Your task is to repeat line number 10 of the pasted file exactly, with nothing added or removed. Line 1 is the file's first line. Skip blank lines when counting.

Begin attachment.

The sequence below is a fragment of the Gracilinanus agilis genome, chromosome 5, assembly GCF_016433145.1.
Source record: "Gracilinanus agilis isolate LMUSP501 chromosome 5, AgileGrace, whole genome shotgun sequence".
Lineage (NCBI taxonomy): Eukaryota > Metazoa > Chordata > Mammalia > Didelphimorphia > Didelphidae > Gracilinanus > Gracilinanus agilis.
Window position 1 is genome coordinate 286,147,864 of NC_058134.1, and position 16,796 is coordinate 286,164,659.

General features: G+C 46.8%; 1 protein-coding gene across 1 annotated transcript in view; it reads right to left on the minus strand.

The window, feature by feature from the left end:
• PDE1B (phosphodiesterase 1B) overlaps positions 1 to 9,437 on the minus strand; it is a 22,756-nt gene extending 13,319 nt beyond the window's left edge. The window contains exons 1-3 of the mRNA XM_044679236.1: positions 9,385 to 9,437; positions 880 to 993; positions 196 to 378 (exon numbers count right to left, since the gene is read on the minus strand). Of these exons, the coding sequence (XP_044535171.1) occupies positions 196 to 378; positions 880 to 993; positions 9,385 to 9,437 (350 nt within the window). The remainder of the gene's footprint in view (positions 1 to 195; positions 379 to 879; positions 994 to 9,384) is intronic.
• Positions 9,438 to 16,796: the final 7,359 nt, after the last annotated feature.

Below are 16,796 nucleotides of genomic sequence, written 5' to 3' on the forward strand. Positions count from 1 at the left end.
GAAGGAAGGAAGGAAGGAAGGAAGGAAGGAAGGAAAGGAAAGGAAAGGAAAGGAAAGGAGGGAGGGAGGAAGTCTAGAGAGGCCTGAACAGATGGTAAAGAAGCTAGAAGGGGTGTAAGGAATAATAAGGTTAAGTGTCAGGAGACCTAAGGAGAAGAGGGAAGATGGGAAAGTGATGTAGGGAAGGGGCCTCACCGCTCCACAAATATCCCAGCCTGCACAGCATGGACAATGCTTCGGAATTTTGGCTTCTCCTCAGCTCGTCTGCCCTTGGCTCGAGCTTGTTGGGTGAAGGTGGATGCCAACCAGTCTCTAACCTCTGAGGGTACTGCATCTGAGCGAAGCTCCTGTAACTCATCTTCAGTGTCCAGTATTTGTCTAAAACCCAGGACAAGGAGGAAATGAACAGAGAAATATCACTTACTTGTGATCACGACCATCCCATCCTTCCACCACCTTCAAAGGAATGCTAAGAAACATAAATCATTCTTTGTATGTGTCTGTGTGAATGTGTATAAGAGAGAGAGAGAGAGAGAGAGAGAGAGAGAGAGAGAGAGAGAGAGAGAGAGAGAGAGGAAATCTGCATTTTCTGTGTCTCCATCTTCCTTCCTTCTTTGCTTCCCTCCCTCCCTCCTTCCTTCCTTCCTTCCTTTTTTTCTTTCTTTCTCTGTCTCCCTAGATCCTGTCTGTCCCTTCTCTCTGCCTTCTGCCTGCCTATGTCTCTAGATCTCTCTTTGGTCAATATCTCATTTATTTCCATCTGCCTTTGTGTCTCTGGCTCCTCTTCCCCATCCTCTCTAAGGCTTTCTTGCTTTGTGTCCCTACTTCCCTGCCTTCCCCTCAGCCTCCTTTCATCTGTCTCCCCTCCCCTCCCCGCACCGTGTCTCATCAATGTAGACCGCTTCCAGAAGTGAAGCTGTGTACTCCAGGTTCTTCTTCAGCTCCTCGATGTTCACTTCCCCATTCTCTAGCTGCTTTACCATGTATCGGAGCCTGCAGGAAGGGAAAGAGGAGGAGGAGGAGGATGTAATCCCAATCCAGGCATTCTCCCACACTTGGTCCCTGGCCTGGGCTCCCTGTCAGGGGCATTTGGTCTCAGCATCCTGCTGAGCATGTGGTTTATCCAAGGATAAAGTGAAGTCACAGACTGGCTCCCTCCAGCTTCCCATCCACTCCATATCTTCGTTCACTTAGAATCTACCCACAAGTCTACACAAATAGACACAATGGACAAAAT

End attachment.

GAAGGAAGGAAGGAAGGAAGGAAGGAAGGAAGGAAAGGAAAGGAAAGGAAAGGAAAGGAGGGAGGGAGGAAGTCTAGAGAGGCCTGAACAGATGGTAAAGAAGCTAGAAGGGGTGTAAGGAATAATAAGGTTAAGTGTCAGGAGACCTAAGGAGAAGAGGGAAGATGGGAAAGTGATGTAGGGAAGGGGCCTCACCGCTCCACAAATATCCCAGCCTGCACAGCATGGACAATGCTTCGGAATTTTGGCTTCTCCTCAGCTCGTCTGCCCTTGGCTCGAGCTTGTTGGGTGAAGGTGGATGCCAACCAGTCTCTAACCTCTGAGGGTACTGCATCTGAGCGAAGCTCCTGTAACTCATCTTCAGTGTCCAGTATTTGTCTAAAACCCAGGACAAGGAGGAAATGAACAGAGAAATATCACTTACTTGTGATCACGACCATCCCATCCTTCCACCACCTTCAAAGGAATGCTAAGAAACATAAATCATTCTTTGTATGTGTCTGTGTGAATGTGTATAAGAGAGAGAGAGAGAGAGAGAGAGAGAGAGAGAGAGAGAGAGAGAGAGAGAGAGAGAGGAAATCTGCATTTTCTGTGTCTCCATCTTCCTTCCTTCTTTGCTTCCCTCCCTCCCTCCTTCCTTCCTTCCTTCCTTTTTTTCTTTCTTTCTCTGTCTCCCTAGATCCTGTCTGTCCCTTCTCTCTGCCTTCTGCCTGCCTATGTCTCTAGATCTCTCTTTGGTCAATATCTCATTTATTTCCATCTGCCTTTGTGTCTCTGGCTCCTCTTCCCCATCCTCTCTAAGGCTTTCTTGCTTTGTGTCCCTACTTCCCTGCCTTCCCCTCAGCCTCCTTTCATCTGTCTCCCCTCCCCTCCCCGCACCGTGTCTCATCAATGTAGACCGCTTCCAGAAGTGAAGCTGTGTACTCCAGGTTCTTCTTCAGCTCCTCGATGTTCACTTCCCCATTCTCTAGCTGCTTTACCATGTATCGGAGCCTGCAGGAAGGGAAAGAGGAGGAGGAGGAGGATGTAATCCCAATCCAGGCATTCTCCCACACTTGGTCCCTGGCCTGGGCTCCCTGTCAGGGGCATTTGGTCTCAGCATCCTGCTGAGCATGTGGTTTATCCAAGGATAAAGTGAAGTCACAGACTGGCTCCCTCCAGCTTCCCATCCACTCCATATCTTCGTTCACTTAGAATCTACCCACAAGTCTACACAAATAGACACAATGGACAAAAT